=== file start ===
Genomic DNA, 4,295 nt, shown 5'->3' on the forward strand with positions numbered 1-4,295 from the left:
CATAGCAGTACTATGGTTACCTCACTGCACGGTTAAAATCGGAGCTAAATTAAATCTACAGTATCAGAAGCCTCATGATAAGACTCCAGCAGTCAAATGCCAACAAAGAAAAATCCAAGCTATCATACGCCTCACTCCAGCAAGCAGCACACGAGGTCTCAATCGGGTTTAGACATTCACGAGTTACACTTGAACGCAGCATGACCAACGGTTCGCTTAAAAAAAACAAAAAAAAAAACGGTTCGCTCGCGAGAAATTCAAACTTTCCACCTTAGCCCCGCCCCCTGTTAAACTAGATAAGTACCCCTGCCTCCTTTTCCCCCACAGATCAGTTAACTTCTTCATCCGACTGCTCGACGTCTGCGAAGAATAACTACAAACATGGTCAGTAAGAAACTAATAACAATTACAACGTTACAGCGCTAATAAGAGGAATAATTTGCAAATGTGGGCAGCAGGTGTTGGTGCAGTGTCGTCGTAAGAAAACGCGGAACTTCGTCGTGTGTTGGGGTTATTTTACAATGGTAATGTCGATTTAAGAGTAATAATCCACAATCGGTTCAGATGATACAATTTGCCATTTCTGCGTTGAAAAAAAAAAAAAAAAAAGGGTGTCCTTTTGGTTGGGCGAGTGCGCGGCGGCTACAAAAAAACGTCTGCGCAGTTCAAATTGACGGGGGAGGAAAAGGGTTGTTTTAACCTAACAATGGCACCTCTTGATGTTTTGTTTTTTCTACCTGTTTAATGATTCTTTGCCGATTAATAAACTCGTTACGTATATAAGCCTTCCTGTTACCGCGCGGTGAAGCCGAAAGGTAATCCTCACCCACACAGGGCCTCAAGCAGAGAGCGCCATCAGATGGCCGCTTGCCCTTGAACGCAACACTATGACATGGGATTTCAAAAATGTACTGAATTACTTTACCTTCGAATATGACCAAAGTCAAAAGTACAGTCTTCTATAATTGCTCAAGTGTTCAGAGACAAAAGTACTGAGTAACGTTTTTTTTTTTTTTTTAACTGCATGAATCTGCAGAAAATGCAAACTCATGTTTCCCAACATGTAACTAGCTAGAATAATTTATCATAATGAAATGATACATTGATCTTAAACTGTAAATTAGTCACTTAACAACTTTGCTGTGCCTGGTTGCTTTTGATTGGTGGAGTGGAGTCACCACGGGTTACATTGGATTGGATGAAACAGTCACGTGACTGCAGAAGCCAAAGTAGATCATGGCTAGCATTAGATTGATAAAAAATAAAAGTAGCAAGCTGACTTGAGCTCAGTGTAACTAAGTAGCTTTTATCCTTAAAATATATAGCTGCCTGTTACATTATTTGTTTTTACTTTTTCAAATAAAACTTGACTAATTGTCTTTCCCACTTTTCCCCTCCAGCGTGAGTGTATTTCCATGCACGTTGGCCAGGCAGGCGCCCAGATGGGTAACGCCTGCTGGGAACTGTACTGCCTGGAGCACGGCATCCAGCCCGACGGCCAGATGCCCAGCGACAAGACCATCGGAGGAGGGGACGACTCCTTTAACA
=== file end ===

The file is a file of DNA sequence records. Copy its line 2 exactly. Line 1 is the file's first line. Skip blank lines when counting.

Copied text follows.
CATAGCAGTACTATGGTTACCTCACTGCACGGTTAAAATCGGAGCTAAATTAAATCTACAGTATCAGAAGCCTCATGATAAGACTCCAGCAGTCAAATGCCAACAAAGAAAAATCCAAGCTATCATACGCCTCACTCCAGCAAGCAGCACACGAGGTCTCAATCGGGTTTAGACATTCACGAGTTACACTTGAACGCAGCATGACCAACGGTTCGCTTAAAAAAAACAAAAAAAAAAACGGTTCGCTCGCGAGAAATTCAAACTTTCCACCTTAGCCCCGCCCCCTGTTAAACTAGATAAGTACCCCTGCCTCCTTTTCCCCCACAGATCAGTTAACTTCTTCATCCGACTGCTCGACGTCTGCGAAGAATAACTACAAACATGGTCAGTAAGAAACTAATAACAATTACAACGTTACAGCGCTAATAAGAGGAATAATTTGCAAATGTGGGCAGCAGGTGTTGGTGCAGTGTCGTCGTAAGAAAACGCGGAACTTCGTCGTGTGTTGGGGTTATTTTACAATGGTAATGTCGATTTAAGAGTAATAATCCACAATCGGTTCAGATGATACAATTTGCCATTTCTGCGTTGAAAAAAAAAAAAAAAAAAGGGTGTCCTTTTGGTTGGGCGAGTGCGCGGCGGCTACAAAAAAACGTCTGCGCAGTTCAAATTGACGGGGGAGGAAAAGGGTTGTTTTAACCTAACAATGGCACCTCTTGATGTTTTGTTTTTTCTACCTGTTTAATGATTCTTTGCCGATTAATAAACTCGTTACGTATATAAGCCTTCCTGTTACCGCGCGGTGAAGCCGAAAGGTAATCCTCACCCACACAGGGCCTCAAGCAGAGAGCGCCATCAGATGGCCGCTTGCCCTTGAACGCAACACTATGACATGGGATTTCAAAAATGTACTGAATTACTTTACCTTCGAATATGACCAAAGTCAAAAGTACAGTCTTCTATAATTGCTCAAGTGTTCAGAGACAAAAGTACTGAGTAACGTTTTTTTTTTTTTTTTAACTGCATGAATCTGCAGAAAATGCAAACTCATGTTTCCCAACATGTAACTAGCTAGAATAATTTATCATAATGAAATGATACATTGATCTTAAACTGTAAATTAGTCACTTAACAACTTTGCTGTGCCTGGTTGCTTTTGATTGGTGGAGTGGAGTCACCACGGGTTACATTGGATTGGATGAAACAGTCACGTGACTGCAGAAGCCAAAGTAGATCATGGCTAGCATTAGATTGATAAAAAATAAAAGTAGCAAGCTGACTTGAGCTCAGTGTAACTAAGTAGCTTTTATCCTTAAAATATATAGCTGCCTGTTACATTATTTGTTTTTACTTTTTCAAATAAAACTTGACTAATTGTCTTTCCCACTTTTCCCCTCCAGCGTGAGTGTATTTCCATGCACGTTGGCCAGGCAGGCGCCCAGATGGGTAACGCCTGCTGGGAACTGTACTGCCTGGAGCACGGCATCCAGCCCGACGGCCAGATGCCCAGCGACAAGACCATCGGAGGAGGGGACGACTCCTTTAACA